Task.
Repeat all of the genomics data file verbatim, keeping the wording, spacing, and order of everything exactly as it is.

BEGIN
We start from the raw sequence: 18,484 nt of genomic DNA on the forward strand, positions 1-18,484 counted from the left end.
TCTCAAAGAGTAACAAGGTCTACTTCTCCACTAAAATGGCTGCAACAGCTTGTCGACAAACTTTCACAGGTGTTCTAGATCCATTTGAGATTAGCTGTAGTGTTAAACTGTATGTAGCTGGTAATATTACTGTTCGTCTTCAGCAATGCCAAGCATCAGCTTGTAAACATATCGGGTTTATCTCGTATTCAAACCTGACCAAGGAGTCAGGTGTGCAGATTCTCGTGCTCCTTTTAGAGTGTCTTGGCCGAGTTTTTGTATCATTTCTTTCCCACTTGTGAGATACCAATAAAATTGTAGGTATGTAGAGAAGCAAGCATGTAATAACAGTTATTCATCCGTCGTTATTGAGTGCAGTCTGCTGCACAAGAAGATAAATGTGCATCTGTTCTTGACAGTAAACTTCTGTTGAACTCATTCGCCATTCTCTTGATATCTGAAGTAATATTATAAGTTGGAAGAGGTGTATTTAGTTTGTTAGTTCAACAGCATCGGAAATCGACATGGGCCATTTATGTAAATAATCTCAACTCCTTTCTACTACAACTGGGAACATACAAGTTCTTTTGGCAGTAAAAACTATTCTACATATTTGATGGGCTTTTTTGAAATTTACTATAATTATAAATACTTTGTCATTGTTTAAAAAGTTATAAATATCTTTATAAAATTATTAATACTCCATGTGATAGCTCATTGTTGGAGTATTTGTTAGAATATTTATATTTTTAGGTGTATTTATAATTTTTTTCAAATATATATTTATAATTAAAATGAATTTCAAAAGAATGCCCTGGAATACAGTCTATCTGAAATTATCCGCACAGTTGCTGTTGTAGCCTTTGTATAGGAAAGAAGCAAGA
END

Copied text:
We start from the raw sequence: 18,484 nt of genomic DNA on the forward strand, positions 1-18,484 counted from the left end.
TCTCAAAGAGTAACAAGGTCTACTTCTCCACTAAAATGGCTGCAACAGCTTGTCGACAAACTTTCACAGGTGTTCTAGATCCATTTGAGATTAGCTGTAGTGTTAAACTGTATGTAGCTGGTAATATTACTGTTCGTCTTCAGCAATGCCAAGCATCAGCTTGTAAACATATCGGGTTTATCTCGTATTCAAACCTGACCAAGGAGTCAGGTGTGCAGATTCTCGTGCTCCTTTTAGAGTGTCTTGGCCGAGTTTTTGTATCATTTCTTTCCCACTTGTGAGATACCAATAAAATTGTAGGTATGTAGAGAAGCAAGCATGTAATAACAGTTATTCATCCGTCGTTATTGAGTGCAGTCTGCTGCACAAGAAGATAAATGTGCATCTGTTCTTGACAGTAAACTTCTGTTGAACTCATTCGCCATTCTCTTGATATCTGAAGTAATATTATAAGTTGGAAGAGGTGTATTTAGTTTGTTAGTTCAACAGCATCGGAAATCGACATGGGCCATTTATGTAAATAATCTCAACTCCTTTCTACTACAACTGGGAACATACAAGTTCTTTTGGCAGTAAAAACTATTCTACATATTTGATGGGCTTTTTTGAAATTTACTATAATTATAAATACTTTGTCATTGTTTAAAAAGTTATAAATATCTTTATAAAATTATTAATACTCCATGTGATAGCTCATTGTTGGAGTATTTGTTAGAATATTTATATTTTTAGGTGTATTTATAATTTTTTTCAAATATATATTTATAATTAAAATGAATTTCAAAAGAATGCCCTGGAATACAGTCTATCTGAAATTATCCGCACAGTTGCTGTTGTAGCCTTTGTATAGGAAAGAAGCAAGA